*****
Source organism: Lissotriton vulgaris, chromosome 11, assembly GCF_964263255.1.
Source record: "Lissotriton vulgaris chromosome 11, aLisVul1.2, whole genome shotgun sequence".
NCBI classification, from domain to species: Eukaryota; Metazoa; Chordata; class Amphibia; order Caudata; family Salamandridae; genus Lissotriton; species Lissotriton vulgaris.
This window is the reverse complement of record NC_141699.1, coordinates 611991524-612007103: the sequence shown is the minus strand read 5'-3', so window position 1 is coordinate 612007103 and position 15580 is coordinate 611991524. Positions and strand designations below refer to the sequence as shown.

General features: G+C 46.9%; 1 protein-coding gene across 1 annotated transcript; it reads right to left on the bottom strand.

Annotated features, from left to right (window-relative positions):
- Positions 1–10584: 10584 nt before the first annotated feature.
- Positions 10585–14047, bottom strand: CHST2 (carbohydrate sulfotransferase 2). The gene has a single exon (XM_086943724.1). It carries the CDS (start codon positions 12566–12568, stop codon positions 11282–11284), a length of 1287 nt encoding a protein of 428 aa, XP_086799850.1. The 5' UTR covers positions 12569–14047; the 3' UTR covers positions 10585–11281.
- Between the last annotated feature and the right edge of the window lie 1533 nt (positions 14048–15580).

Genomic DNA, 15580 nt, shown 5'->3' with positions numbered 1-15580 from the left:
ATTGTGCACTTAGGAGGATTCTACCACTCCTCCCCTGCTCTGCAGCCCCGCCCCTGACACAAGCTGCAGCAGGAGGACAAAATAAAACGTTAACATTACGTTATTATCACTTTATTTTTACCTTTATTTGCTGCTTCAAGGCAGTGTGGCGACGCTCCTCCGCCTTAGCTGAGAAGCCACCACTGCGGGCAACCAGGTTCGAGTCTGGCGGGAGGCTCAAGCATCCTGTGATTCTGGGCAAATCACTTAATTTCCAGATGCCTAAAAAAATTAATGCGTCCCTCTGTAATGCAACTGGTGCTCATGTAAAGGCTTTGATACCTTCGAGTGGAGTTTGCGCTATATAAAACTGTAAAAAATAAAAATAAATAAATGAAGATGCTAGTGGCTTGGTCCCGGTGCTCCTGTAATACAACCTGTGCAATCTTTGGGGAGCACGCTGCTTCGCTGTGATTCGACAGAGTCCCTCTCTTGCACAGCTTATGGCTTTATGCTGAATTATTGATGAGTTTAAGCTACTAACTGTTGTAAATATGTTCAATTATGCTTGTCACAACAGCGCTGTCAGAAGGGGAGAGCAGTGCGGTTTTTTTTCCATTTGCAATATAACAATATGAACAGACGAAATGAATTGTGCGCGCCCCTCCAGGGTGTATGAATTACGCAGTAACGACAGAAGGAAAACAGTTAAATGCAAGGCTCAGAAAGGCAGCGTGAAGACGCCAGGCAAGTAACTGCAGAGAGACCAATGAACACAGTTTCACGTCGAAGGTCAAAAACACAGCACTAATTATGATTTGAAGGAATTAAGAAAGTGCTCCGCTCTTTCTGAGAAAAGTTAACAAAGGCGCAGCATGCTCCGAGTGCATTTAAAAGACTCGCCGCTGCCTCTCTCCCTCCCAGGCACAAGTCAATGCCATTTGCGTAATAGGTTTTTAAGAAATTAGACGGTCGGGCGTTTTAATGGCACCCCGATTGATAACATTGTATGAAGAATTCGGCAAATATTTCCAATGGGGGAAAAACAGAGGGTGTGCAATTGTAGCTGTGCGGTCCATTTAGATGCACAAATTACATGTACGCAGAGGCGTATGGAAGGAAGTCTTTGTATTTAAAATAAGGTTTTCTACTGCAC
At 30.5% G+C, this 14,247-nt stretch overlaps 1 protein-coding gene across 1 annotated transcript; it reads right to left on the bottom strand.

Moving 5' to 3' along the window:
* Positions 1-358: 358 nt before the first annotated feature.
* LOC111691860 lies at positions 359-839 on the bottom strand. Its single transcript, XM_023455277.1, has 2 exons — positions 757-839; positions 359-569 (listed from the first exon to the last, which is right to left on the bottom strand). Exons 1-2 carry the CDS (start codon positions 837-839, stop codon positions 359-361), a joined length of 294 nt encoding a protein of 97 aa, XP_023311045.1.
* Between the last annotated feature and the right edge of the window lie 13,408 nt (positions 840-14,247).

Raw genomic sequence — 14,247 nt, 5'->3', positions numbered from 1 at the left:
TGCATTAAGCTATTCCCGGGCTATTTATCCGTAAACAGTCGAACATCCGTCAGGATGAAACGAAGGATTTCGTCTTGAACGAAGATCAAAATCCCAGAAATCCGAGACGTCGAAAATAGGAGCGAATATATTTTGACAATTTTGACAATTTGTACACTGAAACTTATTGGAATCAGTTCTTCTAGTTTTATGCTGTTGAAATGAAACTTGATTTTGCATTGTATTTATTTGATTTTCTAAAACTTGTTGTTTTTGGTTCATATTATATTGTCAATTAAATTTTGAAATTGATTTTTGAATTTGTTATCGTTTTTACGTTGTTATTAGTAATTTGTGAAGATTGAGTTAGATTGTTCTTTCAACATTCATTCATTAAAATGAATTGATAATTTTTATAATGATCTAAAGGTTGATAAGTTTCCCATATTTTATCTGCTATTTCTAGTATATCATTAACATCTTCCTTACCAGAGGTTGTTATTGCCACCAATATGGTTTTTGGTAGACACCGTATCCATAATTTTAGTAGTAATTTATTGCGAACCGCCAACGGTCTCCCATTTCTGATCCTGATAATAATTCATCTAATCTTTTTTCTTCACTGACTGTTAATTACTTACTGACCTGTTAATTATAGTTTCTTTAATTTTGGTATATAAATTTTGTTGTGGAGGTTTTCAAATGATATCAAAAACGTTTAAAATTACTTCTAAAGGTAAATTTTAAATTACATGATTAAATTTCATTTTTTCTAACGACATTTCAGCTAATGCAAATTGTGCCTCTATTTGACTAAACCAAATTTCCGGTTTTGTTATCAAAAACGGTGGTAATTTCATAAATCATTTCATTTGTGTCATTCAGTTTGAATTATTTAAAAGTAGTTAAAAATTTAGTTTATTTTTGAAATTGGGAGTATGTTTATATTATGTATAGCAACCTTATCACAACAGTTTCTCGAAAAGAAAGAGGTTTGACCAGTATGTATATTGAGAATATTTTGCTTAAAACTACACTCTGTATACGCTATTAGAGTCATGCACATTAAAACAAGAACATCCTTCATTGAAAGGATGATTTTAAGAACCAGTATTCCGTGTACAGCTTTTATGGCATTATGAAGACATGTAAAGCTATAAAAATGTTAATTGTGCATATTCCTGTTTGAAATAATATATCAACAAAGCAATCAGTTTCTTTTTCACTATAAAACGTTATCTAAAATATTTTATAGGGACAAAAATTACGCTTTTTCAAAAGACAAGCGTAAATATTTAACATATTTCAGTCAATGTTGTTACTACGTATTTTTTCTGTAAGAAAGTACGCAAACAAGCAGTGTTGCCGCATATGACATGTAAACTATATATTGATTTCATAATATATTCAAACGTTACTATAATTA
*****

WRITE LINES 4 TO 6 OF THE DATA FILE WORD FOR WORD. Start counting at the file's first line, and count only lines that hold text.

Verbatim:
This window is the reverse complement of record NC_141699.1, coordinates 611991524-612007103: the sequence shown is the minus strand read 5'-3', so window position 1 is coordinate 612007103 and position 15580 is coordinate 611991524. Positions and strand designations below refer to the sequence as shown.

General features: G+C 46.9%; 1 protein-coding gene across 1 annotated transcript; it reads right to left on the bottom strand.

Annotated features, from left to right (window-relative positions):